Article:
Solicitor whose “dysfunctional firm” failed to pay stamp duty to HMRC is struck off

for sale sign

SDT: title to the Central London property never registered

The “chaotic” situation at a solicitor’s firm was no excuse for her failure to pay stamp duty to the HMRC, the Solicitors Disciplinary Tribunal (SDT) has ruled.

The SDT said Dalida Jhugroo’s recklessness in failing to make the payments needed to register title to a property in London amounted to a lack of integrity, and ordered her to be struck off.

The tribunal said it was still not known what had happened to the £28,150 received for her client’s stamp duty and Land Registry application fee.

“The respondent knew she had received a significant amount of client money for a specific and important purpose and she failed to carry out that purpose,” the SDT said.

“The tribunal was satisfied that in the circumstances of this case, the respondent’s conduct had been reckless. She had failed to turn her mind to the proper interests of her client and carry out Ms L’s instructions.

“Whilst the (perhaps) chaotic situation of the firm provided a context for this misconduct, it was not an excuse as the respondent had allowed matters to reach the point where her firm was dysfunctional.

“On the facts of this case, the respondent’s recklessness in failing to deal with the payments needed to register Ms L’s title was at a level which amounted to a lack of integrity.”

The tribunal said that Ms Jhugroo had been suspended for three years by the SDT in June 2012 for a range of offences, including breaches of the accounts rules, providing banking facilities for clients with no underlying legal transactions and withdrawing money from client account on behalf of clients in excess of the amount held for them.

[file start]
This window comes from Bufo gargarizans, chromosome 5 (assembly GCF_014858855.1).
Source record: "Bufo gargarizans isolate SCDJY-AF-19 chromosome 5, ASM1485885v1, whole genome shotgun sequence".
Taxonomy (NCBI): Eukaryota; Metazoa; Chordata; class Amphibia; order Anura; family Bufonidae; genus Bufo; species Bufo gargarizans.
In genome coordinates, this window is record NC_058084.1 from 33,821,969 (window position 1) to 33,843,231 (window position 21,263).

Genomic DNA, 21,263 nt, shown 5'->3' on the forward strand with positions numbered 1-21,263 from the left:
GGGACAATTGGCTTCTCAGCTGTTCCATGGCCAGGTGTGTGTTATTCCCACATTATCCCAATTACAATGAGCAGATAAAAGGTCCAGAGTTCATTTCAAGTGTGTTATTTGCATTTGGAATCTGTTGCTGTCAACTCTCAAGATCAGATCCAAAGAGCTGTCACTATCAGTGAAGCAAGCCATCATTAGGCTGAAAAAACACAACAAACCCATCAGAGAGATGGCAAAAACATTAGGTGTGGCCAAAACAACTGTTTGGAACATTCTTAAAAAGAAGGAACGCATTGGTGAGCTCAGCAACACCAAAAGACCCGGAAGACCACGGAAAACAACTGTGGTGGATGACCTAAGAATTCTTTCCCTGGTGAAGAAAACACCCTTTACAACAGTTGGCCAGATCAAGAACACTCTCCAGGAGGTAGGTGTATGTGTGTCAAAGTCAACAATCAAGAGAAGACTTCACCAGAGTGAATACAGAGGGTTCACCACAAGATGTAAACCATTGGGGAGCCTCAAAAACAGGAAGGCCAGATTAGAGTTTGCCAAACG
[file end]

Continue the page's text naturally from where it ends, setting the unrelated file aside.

At her latest tribunal hearing, the SDT found that all the allegations against Ms Jhugroo made by the Solicitors Regulation Authority (SRA) had been proved.

These included failing to act in the best interests of her client, failing to act with integrity and failing to return money to the client as soon as there was no longer any proper reason to retain it.

The tribunal heard in SRA v Jhugroo (case no.11455-2015) that Ms Jhugroo was a partner at Hartington Law in London’s West End. When the partnership was dissolved in April 2010, she continued to trade alone until the firm closed in November 2010.

The SRA received a complaint from a firm of solicitors in August 2014 that a client’s title to a property in central London had not been registered by Hartington Law, leading to an investigation by the regulator.

The SDT said that, in an e-mail to the SRA in October 2015, Ms Jhugroo confirmed that completion money had been received in full and the property was not registered.

“No explanation had been given about what happened to the monies provided for SDLT and registration fee (totalling £28,150) thereafter.”

The tribunal noted that the conduct had happened when the solicitor was trying to close her firm, after the departure of her business partner, and the argument in Ms Jhugroo’s e-mail to the SRA about the “hectic” situation and that the failure to register the property was not deliberate, but was an oversight.

However, the tribunal said there was a period of almost two months between completion of the purchase and the closure of the firm, which was “ample time to notice and deal with all the post-completion matters”.

Ms Jhugroo was not present at the tribunal hearing, and did not offer any mitigation. The SDT accepted that she had had “no specific intention to act unprofessionally”, but the harm caused to the client had been serious. Her title to a property, which she had purchased for nearly £700,000, had not been registered and she had lost the chance to sell the property when she wanted to do so in 2014.

The SDT concluded: “The seriousness of the respondent’s misconduct, particularly where she had not shown sufficient insight into her misconduct, was at the highest level and no lesser sanction than striking off the roll was appropriate and proportionate.”

Ms Jhugroo was struck off and ordered to pay costs of £4,816.


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